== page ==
It has been argued that the sylphs play a vital role in the downfall of Belinda, after all it is they who influenced the degree of her beauty as ‘awful beauty puts on all its arms’ thereby making her look appealing and attractive to a the eye, especially to men, so that Belinda is encouraged to behave as a coquette not only by society but by the sylphs themselves; forcing her ‘favours to none, to all she smiles extends’. Due to her beauty and flirtatiousness she draws the baron to her as ‘he saw, he wish’d, and to the prize aspir’d’, nevertheless it is his determination to gain his trophy which leads to the ultimate downfall.

The sylphs are present to engage Belinda’s heart until a man is able to occupy it, this results in the lack of action by Aerial during the rape of the lock, however one can only wonder what the sylphs could have done in relation to their powerless characteristics. It is apparent that the machinery illustrated by Pope maintains a various purposes, one of which is to help create and build the climax of the poem, but also to create dramatic irony as the sylphs gain knowledge that something is going to take place although they are ignorant of what it is exactly.

The sylphs in many ways manipulate both Belinda and events presented in the poem, not only do they act as her guiders although they are weak but they also glorify Belinda transforming her almost into a goddess where those around her admire and worship her beauty. Our enlightenment ‘oft she rejects, but never once offends’ reinforces our perception of the sylphs, but also indicates that she will be deflated and even demised.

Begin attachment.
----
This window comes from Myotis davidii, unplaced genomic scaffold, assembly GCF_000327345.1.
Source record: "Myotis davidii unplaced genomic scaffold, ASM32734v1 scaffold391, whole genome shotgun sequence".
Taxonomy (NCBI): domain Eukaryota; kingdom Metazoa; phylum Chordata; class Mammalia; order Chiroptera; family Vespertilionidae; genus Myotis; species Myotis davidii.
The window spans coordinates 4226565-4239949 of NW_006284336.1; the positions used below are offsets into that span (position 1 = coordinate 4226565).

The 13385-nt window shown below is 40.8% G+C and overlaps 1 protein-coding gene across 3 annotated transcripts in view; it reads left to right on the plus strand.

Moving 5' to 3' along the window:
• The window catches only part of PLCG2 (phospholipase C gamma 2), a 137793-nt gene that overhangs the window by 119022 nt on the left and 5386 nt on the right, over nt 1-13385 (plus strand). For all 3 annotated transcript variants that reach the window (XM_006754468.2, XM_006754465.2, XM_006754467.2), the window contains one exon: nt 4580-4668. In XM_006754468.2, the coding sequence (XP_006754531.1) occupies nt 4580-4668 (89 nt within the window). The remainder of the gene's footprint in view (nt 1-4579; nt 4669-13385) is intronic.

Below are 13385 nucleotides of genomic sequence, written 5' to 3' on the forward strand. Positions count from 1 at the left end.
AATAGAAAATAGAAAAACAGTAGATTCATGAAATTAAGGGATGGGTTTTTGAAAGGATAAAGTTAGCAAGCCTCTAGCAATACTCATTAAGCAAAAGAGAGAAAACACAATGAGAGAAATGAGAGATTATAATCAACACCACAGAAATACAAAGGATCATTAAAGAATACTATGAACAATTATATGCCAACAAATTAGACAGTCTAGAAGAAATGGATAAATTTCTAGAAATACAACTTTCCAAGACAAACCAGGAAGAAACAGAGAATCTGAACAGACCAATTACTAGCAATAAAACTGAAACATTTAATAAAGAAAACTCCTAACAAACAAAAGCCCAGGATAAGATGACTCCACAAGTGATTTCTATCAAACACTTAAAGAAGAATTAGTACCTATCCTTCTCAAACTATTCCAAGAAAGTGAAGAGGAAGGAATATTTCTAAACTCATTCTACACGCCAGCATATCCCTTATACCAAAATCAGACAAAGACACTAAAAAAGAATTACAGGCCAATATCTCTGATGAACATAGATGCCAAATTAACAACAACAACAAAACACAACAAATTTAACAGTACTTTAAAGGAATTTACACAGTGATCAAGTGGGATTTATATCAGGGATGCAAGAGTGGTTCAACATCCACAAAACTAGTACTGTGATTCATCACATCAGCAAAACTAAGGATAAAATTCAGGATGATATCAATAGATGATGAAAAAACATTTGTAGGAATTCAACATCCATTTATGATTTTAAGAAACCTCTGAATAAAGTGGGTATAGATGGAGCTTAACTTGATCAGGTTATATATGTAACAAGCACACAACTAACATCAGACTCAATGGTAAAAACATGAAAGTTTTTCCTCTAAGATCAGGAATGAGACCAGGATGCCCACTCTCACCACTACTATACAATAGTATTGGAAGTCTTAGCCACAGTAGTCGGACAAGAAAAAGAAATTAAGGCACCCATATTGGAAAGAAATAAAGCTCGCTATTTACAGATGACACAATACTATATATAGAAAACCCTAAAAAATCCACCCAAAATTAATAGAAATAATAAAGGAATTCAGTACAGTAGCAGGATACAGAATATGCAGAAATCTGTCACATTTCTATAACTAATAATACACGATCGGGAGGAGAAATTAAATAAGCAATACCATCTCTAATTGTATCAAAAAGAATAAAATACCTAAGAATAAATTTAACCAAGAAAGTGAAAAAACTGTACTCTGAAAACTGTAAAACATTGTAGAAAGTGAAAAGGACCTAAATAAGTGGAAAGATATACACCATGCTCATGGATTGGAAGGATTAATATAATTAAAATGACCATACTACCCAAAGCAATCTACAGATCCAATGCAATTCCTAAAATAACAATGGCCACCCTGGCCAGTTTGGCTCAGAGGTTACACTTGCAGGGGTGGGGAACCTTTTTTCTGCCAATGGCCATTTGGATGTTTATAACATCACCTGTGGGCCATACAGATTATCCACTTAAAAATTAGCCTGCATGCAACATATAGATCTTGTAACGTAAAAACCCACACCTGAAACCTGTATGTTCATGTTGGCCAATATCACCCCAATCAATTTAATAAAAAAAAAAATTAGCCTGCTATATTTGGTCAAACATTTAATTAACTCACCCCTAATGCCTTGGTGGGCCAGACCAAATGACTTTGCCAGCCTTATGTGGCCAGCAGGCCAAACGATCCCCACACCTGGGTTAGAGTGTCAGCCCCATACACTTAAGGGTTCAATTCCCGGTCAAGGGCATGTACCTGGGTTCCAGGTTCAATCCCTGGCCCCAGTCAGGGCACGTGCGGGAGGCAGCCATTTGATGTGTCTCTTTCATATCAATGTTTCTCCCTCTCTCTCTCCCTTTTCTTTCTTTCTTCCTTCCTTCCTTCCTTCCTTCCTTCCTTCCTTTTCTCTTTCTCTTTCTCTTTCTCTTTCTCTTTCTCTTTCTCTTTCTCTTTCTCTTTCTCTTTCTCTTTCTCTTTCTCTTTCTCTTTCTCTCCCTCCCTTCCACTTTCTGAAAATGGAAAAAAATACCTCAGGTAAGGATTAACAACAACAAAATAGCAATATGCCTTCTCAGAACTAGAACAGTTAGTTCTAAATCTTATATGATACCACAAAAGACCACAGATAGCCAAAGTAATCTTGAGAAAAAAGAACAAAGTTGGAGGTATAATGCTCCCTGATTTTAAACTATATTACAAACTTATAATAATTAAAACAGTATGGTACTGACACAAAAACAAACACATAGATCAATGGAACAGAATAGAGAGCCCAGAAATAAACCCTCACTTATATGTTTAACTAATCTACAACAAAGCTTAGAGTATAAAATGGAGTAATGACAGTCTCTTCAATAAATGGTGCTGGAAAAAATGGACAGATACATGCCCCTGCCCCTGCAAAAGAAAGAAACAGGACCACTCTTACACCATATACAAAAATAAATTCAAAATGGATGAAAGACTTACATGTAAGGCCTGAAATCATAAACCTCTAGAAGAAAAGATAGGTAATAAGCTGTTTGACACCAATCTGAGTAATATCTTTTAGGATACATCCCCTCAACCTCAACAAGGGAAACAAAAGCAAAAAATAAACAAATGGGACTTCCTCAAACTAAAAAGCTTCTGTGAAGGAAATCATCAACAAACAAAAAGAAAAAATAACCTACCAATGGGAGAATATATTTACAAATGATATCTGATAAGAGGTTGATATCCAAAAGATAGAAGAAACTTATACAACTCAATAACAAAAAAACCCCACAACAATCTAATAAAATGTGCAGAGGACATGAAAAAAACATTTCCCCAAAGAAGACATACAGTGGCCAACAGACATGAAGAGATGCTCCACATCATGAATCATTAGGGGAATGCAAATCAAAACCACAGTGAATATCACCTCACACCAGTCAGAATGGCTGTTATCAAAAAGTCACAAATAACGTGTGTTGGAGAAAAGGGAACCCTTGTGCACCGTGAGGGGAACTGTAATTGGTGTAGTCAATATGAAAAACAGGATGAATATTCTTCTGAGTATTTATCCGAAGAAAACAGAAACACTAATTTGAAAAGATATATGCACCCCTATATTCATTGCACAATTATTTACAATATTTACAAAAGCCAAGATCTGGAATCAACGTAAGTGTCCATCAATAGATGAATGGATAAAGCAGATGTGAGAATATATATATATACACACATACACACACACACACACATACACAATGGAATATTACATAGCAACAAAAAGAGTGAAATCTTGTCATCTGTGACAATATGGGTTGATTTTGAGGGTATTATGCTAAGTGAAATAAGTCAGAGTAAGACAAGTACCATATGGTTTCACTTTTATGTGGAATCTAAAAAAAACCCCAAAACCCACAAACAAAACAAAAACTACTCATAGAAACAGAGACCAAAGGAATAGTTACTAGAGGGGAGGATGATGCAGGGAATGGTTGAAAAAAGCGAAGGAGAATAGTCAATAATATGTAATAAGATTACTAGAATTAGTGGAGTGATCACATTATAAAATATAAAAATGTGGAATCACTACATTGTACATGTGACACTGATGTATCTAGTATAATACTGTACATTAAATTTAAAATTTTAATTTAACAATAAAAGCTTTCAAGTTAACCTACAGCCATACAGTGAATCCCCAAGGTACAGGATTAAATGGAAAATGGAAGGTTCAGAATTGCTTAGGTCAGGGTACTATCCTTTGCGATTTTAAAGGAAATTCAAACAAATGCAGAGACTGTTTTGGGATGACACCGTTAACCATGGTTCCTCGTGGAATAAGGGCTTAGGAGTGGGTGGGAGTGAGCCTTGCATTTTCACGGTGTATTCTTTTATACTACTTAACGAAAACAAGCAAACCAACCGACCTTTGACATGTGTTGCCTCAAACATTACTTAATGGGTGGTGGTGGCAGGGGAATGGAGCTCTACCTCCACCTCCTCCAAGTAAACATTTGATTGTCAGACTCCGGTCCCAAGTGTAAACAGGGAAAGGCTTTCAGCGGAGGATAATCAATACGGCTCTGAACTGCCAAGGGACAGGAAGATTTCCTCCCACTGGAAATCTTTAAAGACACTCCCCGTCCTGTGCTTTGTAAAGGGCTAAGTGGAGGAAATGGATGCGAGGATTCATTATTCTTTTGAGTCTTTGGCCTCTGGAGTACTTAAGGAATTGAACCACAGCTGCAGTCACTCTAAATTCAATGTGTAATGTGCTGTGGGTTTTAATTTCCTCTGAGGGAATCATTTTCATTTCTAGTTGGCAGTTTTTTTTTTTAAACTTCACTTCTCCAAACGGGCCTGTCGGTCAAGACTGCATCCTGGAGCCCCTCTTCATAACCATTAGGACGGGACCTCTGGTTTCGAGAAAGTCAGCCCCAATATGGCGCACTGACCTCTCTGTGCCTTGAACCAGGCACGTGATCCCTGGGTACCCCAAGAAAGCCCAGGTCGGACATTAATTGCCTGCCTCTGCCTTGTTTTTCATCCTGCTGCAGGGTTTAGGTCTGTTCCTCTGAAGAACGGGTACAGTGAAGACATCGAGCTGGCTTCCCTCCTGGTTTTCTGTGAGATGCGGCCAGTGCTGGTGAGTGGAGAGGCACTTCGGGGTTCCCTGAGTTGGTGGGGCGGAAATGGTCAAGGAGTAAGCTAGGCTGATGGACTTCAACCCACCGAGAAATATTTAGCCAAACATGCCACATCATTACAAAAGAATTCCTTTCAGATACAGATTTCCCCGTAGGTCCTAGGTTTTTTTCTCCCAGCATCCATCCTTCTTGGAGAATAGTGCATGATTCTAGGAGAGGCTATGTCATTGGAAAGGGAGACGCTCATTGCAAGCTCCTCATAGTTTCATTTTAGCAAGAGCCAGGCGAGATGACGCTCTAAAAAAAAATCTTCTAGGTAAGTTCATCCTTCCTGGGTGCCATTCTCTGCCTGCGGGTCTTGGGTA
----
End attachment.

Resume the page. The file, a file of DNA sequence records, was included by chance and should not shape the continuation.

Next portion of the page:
As the epic progresses the sylphs seem to get smaller, first Ariel hovers above Belinda’s head, however, 50 sylphs are required to guard her petticoat and a thousand to defend the lock. This symbolism indicates their lack of power but also possibly questions the degree to which Belinda desires to remain chaste. Once Ariel enters her mind and establishes an ‘earthly lover lurking at her heart’, we begin to assume that perhaps the sylphs, although in large quantities, were unable to sustain her.

The similarities between the sylphs and Belinda’s world, asserts their comparable nature in relation to one another, this is evident from the luxurious descriptions as they sink in ‘clouds of gold’ in addition to their ‘glittering’ nature and the ‘gilded-mast’ which reflect on the solid jewel boxes, ‘coaches’, coffee pots presented in Belinda’s life. The supernatural world and the reality both emphasise the machineries materialistic concerns which is exists in Belinda’s society.